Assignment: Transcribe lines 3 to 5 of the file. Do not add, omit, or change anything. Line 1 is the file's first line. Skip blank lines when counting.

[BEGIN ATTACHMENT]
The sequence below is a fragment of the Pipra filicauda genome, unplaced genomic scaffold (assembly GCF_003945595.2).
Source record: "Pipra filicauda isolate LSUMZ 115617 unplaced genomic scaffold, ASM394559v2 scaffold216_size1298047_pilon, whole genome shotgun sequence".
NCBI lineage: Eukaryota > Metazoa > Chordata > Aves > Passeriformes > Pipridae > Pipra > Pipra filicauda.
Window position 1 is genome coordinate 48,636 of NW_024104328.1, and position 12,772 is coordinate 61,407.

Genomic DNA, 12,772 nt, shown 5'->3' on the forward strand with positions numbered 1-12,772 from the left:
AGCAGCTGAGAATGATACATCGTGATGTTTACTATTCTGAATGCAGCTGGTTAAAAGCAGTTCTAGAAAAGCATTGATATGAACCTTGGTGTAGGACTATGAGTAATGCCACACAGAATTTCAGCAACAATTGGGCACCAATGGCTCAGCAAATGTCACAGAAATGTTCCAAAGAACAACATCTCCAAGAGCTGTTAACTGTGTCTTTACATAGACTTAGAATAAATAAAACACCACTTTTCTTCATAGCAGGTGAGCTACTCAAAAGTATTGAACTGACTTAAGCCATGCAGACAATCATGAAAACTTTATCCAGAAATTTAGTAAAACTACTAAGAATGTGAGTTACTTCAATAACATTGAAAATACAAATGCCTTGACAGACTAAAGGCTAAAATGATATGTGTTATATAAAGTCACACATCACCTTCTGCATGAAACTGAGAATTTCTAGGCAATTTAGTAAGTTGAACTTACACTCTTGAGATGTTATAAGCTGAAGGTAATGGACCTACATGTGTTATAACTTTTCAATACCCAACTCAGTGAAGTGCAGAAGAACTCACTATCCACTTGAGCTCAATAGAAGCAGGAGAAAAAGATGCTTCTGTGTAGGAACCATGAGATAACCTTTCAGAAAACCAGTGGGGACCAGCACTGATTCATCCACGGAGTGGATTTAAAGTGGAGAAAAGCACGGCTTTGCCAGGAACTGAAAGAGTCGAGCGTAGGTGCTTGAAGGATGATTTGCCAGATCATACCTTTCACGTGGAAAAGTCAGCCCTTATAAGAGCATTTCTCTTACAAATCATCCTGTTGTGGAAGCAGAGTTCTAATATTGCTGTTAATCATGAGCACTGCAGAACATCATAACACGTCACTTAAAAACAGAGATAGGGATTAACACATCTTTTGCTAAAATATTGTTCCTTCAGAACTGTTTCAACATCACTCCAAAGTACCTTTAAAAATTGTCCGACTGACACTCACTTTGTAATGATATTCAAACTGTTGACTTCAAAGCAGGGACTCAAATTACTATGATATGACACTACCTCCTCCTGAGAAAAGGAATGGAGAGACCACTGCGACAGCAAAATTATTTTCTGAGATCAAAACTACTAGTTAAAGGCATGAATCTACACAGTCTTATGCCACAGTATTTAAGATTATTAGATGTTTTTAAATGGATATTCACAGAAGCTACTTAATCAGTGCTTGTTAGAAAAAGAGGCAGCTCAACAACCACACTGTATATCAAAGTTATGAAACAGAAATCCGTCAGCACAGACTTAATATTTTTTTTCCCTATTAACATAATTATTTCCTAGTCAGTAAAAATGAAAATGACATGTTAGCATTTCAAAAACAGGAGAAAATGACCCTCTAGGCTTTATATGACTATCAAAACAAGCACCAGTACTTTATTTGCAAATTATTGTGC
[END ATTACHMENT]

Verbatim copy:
NCBI lineage: Eukaryota > Metazoa > Chordata > Aves > Passeriformes > Pipridae > Pipra > Pipra filicauda.
Window position 1 is genome coordinate 48,636 of NW_024104328.1, and position 12,772 is coordinate 61,407.

Genomic DNA, 12,772 nt, shown 5'->3' on the forward strand with positions numbered 1-12,772 from the left: